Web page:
The second room with ties to the Inquisition is the small cell leading into the tribunal, which turned out to have an even more fascinating backstory than the tribunal itself. Completely covered in graffiti scratches, the cell was home to a soldier accused of ties to the Freemasons (the Catholic church has long considered Freemasons a threat to the Church and under the Inquisition members were charged as heretics) and his etchings and drawings (made with a paste of brick dust and urine) can be interpreted as coded messages using Masonic iconography and secret codes. Anyone who has been fascinated with the pop fiction thrillers of late and their heavy use of cryptography, keys, symbols, and medieval Christian history will be especially captivated by this real-life example of the use of these to communicate banned and secret messages. Again, the intellectual appeal of the unravelling of the historical mystery took my mind off the misery of those who were held—sometimes for years—in this tiny, dank cell.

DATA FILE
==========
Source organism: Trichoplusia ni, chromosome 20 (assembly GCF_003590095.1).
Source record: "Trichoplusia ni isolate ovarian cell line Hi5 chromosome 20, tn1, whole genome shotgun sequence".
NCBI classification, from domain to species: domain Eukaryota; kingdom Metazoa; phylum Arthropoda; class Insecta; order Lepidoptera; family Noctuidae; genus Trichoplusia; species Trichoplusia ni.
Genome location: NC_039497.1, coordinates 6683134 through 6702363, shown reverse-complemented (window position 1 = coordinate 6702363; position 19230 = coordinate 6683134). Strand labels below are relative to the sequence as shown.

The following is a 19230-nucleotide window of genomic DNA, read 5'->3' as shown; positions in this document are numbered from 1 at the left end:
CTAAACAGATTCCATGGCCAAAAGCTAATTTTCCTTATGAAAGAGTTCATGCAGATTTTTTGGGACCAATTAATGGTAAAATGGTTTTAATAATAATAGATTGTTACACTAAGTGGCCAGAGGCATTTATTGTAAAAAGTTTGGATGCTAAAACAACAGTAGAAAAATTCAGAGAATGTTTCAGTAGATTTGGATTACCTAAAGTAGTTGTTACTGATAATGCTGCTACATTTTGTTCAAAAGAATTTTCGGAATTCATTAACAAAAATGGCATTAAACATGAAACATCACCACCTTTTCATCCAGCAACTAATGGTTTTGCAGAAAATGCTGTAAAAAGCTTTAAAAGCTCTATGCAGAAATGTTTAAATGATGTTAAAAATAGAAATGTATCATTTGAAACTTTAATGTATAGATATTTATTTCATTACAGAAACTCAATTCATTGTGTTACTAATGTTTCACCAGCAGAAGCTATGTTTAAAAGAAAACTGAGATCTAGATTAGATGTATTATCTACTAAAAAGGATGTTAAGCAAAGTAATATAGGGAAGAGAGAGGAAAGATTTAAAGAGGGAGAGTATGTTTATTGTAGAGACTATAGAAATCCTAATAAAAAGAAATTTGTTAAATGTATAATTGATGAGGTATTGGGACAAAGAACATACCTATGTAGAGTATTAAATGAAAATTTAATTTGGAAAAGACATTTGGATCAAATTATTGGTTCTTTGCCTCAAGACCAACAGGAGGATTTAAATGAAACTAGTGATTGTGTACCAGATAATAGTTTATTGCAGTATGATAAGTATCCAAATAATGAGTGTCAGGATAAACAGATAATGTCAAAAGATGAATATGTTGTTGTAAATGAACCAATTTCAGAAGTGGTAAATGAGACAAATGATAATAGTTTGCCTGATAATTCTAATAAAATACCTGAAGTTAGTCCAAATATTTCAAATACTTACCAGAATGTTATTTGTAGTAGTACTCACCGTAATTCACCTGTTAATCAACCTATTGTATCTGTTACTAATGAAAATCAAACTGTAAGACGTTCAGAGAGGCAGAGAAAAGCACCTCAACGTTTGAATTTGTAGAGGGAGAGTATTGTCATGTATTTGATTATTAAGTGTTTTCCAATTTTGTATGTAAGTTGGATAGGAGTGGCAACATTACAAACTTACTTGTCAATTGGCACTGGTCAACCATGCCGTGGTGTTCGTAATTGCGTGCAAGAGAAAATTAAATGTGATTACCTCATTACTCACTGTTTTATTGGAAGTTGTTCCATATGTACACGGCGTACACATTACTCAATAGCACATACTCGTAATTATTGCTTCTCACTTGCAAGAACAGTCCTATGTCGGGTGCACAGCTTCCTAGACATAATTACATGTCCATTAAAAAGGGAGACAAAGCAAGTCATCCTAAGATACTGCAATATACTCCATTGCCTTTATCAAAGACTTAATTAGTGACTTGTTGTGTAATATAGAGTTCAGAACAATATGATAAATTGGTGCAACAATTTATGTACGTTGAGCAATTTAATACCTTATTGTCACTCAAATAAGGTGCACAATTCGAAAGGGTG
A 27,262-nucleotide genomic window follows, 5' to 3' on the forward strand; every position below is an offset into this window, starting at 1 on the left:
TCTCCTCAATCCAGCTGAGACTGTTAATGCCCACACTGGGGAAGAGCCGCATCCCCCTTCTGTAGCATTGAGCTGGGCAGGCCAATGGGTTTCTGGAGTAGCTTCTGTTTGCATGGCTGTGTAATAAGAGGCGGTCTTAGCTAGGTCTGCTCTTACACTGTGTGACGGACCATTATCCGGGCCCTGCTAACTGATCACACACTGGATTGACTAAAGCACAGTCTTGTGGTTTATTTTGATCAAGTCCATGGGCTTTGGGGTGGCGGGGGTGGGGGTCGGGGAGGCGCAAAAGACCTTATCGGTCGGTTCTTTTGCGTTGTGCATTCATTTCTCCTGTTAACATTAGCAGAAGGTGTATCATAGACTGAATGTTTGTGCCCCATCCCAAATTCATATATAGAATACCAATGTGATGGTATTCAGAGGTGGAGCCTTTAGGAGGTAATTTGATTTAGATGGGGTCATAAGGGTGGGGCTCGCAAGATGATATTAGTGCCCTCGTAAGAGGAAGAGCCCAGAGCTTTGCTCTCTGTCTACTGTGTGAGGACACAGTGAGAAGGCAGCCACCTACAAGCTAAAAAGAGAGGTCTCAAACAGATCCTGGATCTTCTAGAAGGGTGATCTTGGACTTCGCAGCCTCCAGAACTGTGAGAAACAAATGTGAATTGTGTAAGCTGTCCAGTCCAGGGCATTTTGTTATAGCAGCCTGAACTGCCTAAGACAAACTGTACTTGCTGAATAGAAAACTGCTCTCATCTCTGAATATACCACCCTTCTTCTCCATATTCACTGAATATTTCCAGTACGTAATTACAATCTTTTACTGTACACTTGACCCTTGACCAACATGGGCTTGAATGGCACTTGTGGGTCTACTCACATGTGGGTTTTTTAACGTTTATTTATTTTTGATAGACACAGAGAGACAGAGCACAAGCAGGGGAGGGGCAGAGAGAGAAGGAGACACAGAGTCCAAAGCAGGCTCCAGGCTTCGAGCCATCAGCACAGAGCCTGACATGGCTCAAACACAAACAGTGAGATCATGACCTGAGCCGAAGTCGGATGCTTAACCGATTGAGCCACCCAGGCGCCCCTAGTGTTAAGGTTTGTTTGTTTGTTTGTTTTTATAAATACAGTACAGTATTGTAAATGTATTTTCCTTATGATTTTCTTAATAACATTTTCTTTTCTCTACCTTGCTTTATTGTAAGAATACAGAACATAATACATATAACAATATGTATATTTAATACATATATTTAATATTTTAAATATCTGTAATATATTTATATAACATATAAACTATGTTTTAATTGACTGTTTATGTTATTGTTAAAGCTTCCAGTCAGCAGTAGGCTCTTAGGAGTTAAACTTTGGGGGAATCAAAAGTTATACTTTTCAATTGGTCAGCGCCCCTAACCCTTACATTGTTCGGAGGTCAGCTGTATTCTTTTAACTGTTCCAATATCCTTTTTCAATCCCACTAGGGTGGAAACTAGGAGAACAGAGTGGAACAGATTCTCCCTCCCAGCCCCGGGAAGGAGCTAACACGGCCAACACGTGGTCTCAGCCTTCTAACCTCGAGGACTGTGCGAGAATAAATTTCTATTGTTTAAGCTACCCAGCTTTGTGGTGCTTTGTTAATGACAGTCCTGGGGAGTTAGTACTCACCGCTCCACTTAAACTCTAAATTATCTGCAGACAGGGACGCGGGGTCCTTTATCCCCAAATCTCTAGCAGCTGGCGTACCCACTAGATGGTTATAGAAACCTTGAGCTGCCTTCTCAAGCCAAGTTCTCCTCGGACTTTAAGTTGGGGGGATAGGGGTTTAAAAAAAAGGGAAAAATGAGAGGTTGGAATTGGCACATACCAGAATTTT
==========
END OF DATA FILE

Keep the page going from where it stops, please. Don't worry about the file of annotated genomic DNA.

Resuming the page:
Is the Narni Underground worth a visit? Absolutely. But despite the charming story of its discovery, the pleasant surprise of the ancient chapel and its frescoes, and the admirable research that went into uncovering its secret uses, I was relieved to return to the light.
To book a visit to Narni Sotterranea, contact them at +39 3391041645 or +39 744722292 or check their website www.narnisotterranea.it